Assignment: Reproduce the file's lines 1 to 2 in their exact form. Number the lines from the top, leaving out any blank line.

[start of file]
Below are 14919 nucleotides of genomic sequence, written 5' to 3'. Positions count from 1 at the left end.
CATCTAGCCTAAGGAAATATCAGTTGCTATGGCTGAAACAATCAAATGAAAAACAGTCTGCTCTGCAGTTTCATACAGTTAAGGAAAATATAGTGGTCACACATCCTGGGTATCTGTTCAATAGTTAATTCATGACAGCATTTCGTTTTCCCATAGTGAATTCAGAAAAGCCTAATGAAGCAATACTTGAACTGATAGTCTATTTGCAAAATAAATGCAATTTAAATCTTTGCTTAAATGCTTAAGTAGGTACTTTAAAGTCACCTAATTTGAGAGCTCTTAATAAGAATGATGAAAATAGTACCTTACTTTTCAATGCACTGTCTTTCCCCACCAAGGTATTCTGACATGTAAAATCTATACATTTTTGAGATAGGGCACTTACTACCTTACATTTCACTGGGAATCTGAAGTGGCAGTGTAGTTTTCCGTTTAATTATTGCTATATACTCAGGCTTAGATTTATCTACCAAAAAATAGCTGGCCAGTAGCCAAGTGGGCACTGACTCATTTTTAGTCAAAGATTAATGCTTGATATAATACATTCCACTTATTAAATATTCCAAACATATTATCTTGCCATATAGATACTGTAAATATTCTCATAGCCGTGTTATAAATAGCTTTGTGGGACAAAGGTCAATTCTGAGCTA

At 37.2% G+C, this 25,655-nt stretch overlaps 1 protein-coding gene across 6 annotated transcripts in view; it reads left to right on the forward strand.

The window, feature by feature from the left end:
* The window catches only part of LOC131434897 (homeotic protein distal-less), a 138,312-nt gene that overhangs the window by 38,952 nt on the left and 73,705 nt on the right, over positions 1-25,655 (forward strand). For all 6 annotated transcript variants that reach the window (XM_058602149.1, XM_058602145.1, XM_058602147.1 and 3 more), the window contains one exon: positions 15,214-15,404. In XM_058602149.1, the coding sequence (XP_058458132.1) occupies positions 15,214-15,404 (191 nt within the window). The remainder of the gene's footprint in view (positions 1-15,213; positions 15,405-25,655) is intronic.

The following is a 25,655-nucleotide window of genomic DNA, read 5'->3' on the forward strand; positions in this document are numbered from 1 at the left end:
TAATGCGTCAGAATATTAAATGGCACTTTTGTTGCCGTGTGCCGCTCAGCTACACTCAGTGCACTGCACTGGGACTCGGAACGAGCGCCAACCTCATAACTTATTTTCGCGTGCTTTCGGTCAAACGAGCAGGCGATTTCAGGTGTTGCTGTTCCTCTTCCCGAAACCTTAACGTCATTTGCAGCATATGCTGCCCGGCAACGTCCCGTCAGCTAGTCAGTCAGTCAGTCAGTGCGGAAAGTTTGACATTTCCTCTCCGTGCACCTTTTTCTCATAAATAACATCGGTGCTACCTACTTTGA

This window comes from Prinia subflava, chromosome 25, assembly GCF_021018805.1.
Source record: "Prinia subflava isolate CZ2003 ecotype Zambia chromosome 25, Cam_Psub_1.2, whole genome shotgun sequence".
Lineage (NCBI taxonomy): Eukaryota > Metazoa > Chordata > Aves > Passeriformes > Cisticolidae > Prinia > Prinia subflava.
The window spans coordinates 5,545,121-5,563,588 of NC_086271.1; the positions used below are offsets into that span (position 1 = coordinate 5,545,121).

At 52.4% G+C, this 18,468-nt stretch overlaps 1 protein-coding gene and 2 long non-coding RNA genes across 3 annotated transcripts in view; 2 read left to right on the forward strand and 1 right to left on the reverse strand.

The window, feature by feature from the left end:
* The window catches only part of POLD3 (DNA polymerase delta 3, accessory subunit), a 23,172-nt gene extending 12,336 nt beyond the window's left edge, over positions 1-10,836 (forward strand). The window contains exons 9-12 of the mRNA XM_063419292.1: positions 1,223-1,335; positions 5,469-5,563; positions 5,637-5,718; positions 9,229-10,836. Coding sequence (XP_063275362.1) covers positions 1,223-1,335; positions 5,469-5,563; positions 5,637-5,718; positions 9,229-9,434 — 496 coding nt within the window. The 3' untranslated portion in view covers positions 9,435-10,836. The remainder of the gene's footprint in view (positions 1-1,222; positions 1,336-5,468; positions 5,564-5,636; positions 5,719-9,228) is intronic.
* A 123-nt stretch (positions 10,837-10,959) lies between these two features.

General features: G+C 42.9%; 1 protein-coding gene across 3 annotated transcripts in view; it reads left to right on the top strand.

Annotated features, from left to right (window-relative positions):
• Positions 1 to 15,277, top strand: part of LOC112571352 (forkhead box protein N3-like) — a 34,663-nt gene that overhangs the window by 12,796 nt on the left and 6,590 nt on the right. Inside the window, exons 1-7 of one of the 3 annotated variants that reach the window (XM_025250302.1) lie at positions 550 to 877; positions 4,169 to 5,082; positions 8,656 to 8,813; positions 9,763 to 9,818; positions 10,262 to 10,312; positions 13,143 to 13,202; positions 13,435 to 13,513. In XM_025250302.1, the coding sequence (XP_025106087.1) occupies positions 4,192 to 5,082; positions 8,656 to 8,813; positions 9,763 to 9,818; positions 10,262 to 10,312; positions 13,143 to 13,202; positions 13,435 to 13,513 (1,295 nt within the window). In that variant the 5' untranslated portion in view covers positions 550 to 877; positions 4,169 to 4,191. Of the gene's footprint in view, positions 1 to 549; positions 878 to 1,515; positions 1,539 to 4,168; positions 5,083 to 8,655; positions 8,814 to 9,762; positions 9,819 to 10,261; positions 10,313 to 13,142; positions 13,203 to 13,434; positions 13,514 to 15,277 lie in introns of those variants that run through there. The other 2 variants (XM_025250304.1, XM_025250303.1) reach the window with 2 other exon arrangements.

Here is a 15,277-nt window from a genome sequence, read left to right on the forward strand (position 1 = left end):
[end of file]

Below are 14919 nucleotides of genomic sequence, written 5' to 3'. Positions count from 1 at the left end.
CATCTAGCCTAAGGAAATATCAGTTGCTATGGCTGAAACAATCAAATGAAAAACAGTCTGCTCTGCAGTTTCATACAGTTAAGGAAAATATAGTGGTCACACATCCTGGGTATCTGTTCAATAGTTAATTCATGACAGCATTTCGTTTTCCCATAGTGAATTCAGAAAAGCCTAATGAAGCAATACTTGAACTGATAGTCTATTTGCAAAATAAATGCAATTTAAATCTTTGCTTAAATGCTTAAGTAGGTACTTTAAAGTCACCTAATTTGAGAGCTCTTAATAAGAATGATGAAAATAGTACCTTACTTTTCAATGCACTGTCTTTCCCCACCAAGGTATTCTGACATGTAAAATCTATACATTTTTGAGATAGGGCACTTACTACCTTACATTTCACTGGGAATCTGAAGTGGCAGTGTAGTTTTCCGTTTAATTATTGCTATATACTCAGGCTTAGATTTATCTACCAAAAAATAGCTGGCCAGTAGCCAAGTGGGCACTGACTCATTTTTAGTCAAAGATTAATGCTTGATATAATACATTCCACTTATTAAATATTCCAAACATATTATCTTGCCATATAGATACTGTAAATATTCTCATAGCCGTGTTATAAATAGCTTTGTGGGACAAAGGTCAATTCTGAGCTA